Weekend Reads: Japan will have to dump radioactive Fukushima water into Pacific, minister says - PressFrom - Canada
  •   
  •   
  •   

Weekend ReadsJapan will have to dump radioactive Fukushima water into Pacific, minister says

10:05  10 september  2019
10:05  10 september  2019 Source:   reuters.com

Cathay Pacific Chairman Slosar resigns, to be replaced by Swire executive

Cathay Pacific Chairman Slosar resigns, to be replaced by Swire executive Cathay Pacific Chairman Slosar resigns, to be replaced by Swire executive

Japan ’s environment minister says the water will need to be dumped . Tokyo Electric Power will have to dump radioactive water from its destroyed Fukushima nuclear power plant directly into the Pacific ocean, Japan ’s environment minister said on Tuesday.

The operator of Japan 's paralyzed nuclear plant in Fukushima has decided to release radioactive tritium into the Pacific Ocean. Kanji Tachiya, a fishing cooperative chief, told Kyodo News the release of radioactive water will "create a new wave of unfounded rumors" that will affect business.

Japan will have to dump radioactive Fukushima water into Pacific, minister says© Reuters/ISSEI KATO FILE PHOTO: Storage tanks for radioactive water are seen at tsunami-crippled Fukushima Daiichi nuclear power plant in Okuma

TOKYO (Reuters) - Tokyo Electric Power will have to dump radioactive water from its destroyed Fukushima nuclear power plant directly into the Pacific Ocean, Japan's environment minister said on Tuesday.

After the plant was crippled by an earthquake and tsunami in 2011, Tokyo Electric, or Tepco, has collected in tanks at the wrecked sites more than 1 million tons of contaminated water from the cooling pipes used to keep fuel cores from melting.

The utility says it will run out of space by 2022.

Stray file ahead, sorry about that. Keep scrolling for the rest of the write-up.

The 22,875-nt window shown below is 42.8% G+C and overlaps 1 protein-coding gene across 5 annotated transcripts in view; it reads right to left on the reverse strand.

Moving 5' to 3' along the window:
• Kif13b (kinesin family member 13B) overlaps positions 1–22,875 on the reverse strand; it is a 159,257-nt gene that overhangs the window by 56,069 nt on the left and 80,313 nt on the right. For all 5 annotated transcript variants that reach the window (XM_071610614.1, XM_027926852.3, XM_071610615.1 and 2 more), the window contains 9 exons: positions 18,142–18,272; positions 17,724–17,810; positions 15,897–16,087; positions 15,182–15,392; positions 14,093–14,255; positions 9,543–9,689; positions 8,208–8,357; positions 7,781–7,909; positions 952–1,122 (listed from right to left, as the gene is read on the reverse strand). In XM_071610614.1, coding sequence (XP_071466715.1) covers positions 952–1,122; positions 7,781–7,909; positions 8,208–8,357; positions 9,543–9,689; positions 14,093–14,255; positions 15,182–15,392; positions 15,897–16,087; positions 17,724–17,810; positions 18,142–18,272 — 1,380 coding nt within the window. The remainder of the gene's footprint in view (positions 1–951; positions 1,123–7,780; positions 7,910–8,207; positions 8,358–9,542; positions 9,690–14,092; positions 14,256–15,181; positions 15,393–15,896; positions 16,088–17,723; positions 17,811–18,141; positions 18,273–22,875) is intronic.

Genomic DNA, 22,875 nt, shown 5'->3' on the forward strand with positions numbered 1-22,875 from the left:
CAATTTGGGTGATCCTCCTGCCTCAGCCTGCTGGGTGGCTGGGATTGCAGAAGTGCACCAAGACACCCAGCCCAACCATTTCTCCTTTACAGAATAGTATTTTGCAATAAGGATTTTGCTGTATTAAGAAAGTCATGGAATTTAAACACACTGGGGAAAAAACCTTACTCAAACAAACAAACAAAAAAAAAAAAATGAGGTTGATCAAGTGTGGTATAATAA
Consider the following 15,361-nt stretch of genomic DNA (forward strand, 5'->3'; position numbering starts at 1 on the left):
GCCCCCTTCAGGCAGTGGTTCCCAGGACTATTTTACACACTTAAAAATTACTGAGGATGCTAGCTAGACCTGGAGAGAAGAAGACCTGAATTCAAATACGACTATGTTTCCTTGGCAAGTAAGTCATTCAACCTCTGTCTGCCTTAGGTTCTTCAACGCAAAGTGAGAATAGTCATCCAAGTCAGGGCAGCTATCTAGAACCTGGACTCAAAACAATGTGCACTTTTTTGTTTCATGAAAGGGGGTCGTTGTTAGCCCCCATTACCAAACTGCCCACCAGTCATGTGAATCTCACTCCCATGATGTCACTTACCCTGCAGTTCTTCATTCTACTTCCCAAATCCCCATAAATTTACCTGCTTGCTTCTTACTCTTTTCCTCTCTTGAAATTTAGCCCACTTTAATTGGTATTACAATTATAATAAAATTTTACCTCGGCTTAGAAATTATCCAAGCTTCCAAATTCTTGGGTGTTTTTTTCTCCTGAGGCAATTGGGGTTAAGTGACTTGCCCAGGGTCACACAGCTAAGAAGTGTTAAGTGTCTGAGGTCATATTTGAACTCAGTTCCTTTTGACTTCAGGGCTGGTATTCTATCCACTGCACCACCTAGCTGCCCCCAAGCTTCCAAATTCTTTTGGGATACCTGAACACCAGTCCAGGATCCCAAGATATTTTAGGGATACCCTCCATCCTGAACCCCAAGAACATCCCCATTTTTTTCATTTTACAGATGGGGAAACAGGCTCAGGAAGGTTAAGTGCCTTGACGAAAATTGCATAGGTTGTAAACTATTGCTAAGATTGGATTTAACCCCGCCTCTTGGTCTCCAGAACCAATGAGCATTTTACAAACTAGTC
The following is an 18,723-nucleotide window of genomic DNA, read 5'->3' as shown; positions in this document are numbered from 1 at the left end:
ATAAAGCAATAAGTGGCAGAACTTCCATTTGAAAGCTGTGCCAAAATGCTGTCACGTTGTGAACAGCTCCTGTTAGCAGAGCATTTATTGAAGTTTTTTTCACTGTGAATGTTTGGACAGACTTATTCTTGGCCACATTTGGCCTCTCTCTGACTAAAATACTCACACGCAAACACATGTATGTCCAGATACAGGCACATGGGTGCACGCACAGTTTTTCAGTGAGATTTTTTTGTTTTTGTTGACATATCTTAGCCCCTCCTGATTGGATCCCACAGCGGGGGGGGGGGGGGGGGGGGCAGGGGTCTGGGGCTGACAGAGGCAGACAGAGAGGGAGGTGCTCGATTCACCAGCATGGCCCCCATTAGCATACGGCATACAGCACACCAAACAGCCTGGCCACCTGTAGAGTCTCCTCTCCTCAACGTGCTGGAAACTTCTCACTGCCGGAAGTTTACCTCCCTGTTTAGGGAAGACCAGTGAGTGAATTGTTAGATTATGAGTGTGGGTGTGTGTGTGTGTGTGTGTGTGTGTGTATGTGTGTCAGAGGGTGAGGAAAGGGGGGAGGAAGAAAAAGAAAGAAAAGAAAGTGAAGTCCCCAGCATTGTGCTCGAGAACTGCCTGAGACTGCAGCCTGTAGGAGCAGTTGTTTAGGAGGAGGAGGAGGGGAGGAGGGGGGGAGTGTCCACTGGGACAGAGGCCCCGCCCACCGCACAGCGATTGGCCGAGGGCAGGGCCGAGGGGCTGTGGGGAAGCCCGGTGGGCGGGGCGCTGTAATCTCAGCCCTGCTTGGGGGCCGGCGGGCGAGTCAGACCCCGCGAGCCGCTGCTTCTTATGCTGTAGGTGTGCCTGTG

Scientists monitoring new marine heat wave off B.C. coast similar to 'The Blob'

Scientists monitoring new marine heat wave off B.C. coast similar to 'The Blob' A new marine heat wave spreading across a portion of the Pacific Ocean off the coast of British Columbia is on track to become the second largest of its kind in the last 40 years, according to officials in the United States.

The Fukushima Daiichi plant's manager, Akira Ono, said the firm had no plans to release contaminated water into the Pacific , but agreed that decommissioning Fukushima three years on. For visitors and workers alike, the journey to the plant begins at J-Village, a former training complex for the Japanese

Japan ’s nuclear watchdog says the radioactive water that has accumulated at the battered Fukushima Daiichi nuclear power plant must be “We have to dispose of the water ,” Shunichi Tanaka, chairman of the Nuclear Regulation Authority (NRA), told a media conference after visiting

"The only option will be to drain it into the sea and dilute it," Yoshiaki Harada told a news briefing in the capital. "The whole of the government will discuss this, but I would like to offer my simple opinion."

A final government decision on disposing of the tainted water awaits a report from an expert panel.

Harada did not say how much water would need to be put into the ocean.

Tepco officials were not immediately available for comment.

Any green light to dump the waste into the sea, however, could anger neighbors such as South Korea, which summoned a senior Japanese embassy official last month to explain how the country would deal with the Fukushima water.

Ties between the East Asian nations are already at a low ebb following a compensation dispute over Koreans forced to work in Japanese factories in World War Two.

Coastal nuclear plants commonly dump into the ocean water that contains tritium, an isotope of hydrogen that is hard to separate and is considered to be relatively harmless.

Tepco, which also faces opposition from local fishermen, admitted last year that the water in its tanks still contained contaminants beside tritium.

(Reporting by Tim Kelly; Editing by Clarence Fernandez)

Osaka reaches quarterfinals at Pan Pacific Open.
OSAKA, Japan — Top-seeded Naomi Osaka reached the quarterfinals at the Pan Pacific Open by beating qualifier Viktoriya Tomova 7-5, 6-3 on Wednesday. Osaka, who was broken twice early in the match, is looking to win her first title in her hometown after finishing runner-up in 2016 and 2018. She will next meet either Yulia Putintseva or Russian qualifier Varvara Flink. Also, fourth-seeded Angelique Kerber won her first match since Wimbledon, beating American qualifier Nicole Gibbs 6-2, 6-4. "The goal now is to finish the year as well as I can, to put all the energy which I have into this run in Asia and to play well in the next few weeks," Kerber said.

—   Share news in the SOC. Networks

Topical videos:

usr: 0
This is interesting!